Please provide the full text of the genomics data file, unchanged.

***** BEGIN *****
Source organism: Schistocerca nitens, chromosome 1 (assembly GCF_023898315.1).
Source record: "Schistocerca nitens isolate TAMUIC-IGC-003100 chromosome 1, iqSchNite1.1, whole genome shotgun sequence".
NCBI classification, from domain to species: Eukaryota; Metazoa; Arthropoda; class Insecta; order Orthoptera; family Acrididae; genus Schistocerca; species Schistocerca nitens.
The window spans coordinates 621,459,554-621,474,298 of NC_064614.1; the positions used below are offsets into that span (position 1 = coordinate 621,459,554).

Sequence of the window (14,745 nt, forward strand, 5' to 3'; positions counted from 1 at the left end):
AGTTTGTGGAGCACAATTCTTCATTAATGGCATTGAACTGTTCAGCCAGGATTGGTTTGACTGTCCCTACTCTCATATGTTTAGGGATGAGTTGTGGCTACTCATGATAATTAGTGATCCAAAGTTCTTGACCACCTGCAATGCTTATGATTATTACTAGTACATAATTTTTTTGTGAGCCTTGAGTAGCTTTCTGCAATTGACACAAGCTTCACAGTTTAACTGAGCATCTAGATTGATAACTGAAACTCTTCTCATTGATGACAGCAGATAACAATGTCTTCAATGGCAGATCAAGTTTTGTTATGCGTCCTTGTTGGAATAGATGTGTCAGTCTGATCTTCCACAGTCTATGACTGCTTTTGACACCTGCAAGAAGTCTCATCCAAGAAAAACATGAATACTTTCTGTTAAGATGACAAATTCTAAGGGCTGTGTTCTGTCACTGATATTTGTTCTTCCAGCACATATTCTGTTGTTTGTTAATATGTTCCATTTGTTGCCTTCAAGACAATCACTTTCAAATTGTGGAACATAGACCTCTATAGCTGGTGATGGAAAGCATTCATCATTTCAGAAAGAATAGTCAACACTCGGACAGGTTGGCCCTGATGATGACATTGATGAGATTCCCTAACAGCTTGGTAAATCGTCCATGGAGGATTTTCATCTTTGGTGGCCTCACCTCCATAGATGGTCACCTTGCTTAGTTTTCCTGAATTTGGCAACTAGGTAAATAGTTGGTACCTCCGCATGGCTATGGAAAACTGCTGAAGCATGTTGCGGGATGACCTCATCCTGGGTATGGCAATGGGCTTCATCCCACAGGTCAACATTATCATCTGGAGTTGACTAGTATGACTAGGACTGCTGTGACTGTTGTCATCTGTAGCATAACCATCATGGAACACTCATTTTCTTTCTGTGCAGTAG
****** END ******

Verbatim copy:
Source organism: Schistocerca nitens, chromosome 1 (assembly GCF_023898315.1).
Source record: "Schistocerca nitens isolate TAMUIC-IGC-003100 chromosome 1, iqSchNite1.1, whole genome shotgun sequence".
NCBI classification, from domain to species: Eukaryota; Metazoa; Arthropoda; class Insecta; order Orthoptera; family Acrididae; genus Schistocerca; species Schistocerca nitens.
The window spans coordinates 621,459,554-621,474,298 of NC_064614.1; the positions used below are offsets into that span (position 1 = coordinate 621,459,554).

Sequence of the window (14,745 nt, forward strand, 5' to 3'; positions counted from 1 at the left end):
AGTTTGTGGAGCACAATTCTTCATTAATGGCATTGAACTGTTCAGCCAGGATTGGTTTGACTGTCCCTACTCTCATATGTTTAGGGATGAGTTGTGGCTACTCATGATAATTAGTGATCCAAAGTTCTTGACCACCTGCAATGCTTATGATTATTACTAGTACATAATTTTTTTGTGAGCCTTGAGTAGCTTTCTGCAATTGACACAAGCTTCACAGTTTAACTGAGCATCTAGATTGATAACTGAAACTCTTCTCATTGATGACAGCAGATAACAATGTCTTCAATGGCAGATCAAGTTTTGTTATGCGTCCTTGTTGGAATAGATGTGTCAGTCTGATCTTCCACAGTCTATGACTGCTTTTGACACCTGCAAGAAGTCTCATCCAAGAAAAACATGAATACTTTCTGTTAAGATGACAAATTCTAAGGGCTGTGTTCTGTCACTGATATTTGTTCTTCCAGCACATATTCTGTTGTTTGTTAATATGTTCCATTTGTTGCCTTCAAGACAATCACTTTCAAATTGTGGAACATAGACCTCTATAGCTGGTGATGGAAAGCATTCATCATTTCAGAAAGAATAGTCAACACTCGGACAGGTTGGCCCTGATGATGACATTGATGAGATTCCCTAACAGCTTGGTAAATCGTCCATGGAGGATTTTCATCTTTGGTGGCCTCACCTCCATAGATGGTCACCTTGCTTAGTTTTCCTGAATTTGGCAACTAGGTAAATAGTTGGTACCTCCGCATGGCTATGGAAAACTGCTGAAGCATGTTGCGGGATGACCTCATCCTGGGTATGGCAATGGGCTTCATCCCACAGGTCAACATTATCATCTGGAGTTGACTAGTATGACTAGGACTGCTGTGACTGTTGTCATCTGTAGCATAACCATCATGGAACACTCATTTTCTTTCTGTGCAGTAG